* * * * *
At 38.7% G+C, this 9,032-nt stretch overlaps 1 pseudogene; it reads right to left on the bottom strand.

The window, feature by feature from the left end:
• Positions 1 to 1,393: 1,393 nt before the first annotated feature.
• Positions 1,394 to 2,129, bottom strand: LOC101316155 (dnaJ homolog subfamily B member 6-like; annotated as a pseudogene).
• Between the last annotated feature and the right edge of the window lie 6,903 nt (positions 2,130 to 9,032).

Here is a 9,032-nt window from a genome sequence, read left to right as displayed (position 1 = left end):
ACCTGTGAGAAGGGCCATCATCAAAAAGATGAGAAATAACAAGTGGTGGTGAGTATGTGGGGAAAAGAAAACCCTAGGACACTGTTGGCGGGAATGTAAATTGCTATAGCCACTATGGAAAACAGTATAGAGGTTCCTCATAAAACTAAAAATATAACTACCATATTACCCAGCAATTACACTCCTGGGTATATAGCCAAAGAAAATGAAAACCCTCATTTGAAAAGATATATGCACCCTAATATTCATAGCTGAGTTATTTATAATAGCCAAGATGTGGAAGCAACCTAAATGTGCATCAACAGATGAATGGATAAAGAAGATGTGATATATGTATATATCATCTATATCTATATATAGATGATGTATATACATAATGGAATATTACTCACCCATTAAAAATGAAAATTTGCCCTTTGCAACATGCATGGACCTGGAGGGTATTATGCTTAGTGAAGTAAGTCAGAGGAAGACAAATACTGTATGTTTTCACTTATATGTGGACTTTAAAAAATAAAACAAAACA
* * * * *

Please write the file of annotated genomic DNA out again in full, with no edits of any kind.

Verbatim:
At 38.7% G+C, this 9,032-nt stretch overlaps 1 pseudogene; it reads right to left on the bottom strand.

The window, feature by feature from the left end:
• Positions 1 to 1,393: 1,393 nt before the first annotated feature.
• Positions 1,394 to 2,129, bottom strand: LOC101316155 (dnaJ homolog subfamily B member 6-like; annotated as a pseudogene).
• Between the last annotated feature and the right edge of the window lie 6,903 nt (positions 2,130 to 9,032).

Here is a 9,032-nt window from a genome sequence, read left to right as displayed (position 1 = left end):
ACCTGTGAGAAGGGCCATCATCAAAAAGATGAGAAATAACAAGTGGTGGTGAGTATGTGGGGAAAAGAAAACCCTAGGACACTGTTGGCGGGAATGTAAATTGCTATAGCCACTATGGAAAACAGTATAGAGGTTCCTCATAAAACTAAAAATATAACTACCATATTACCCAGCAATTACACTCCTGGGTATATAGCCAAAGAAAATGAAAACCCTCATTTGAAAAGATATATGCACCCTAATATTCATAGCTGAGTTATTTATAATAGCCAAGATGTGGAAGCAACCTAAATGTGCATCAACAGATGAATGGATAAAGAAGATGTGATATATGTATATATCATCTATATCTATATATAGATGATGTATATACATAATGGAATATTACTCACCCATTAAAAATGAAAATTTGCCCTTTGCAACATGCATGGACCTGGAGGGTATTATGCTTAGTGAAGTAAGTCAGAGGAAGACAAATACTGTATGTTTTCACTTATATGTGGACTTTAAAAAATAAAACAAAACA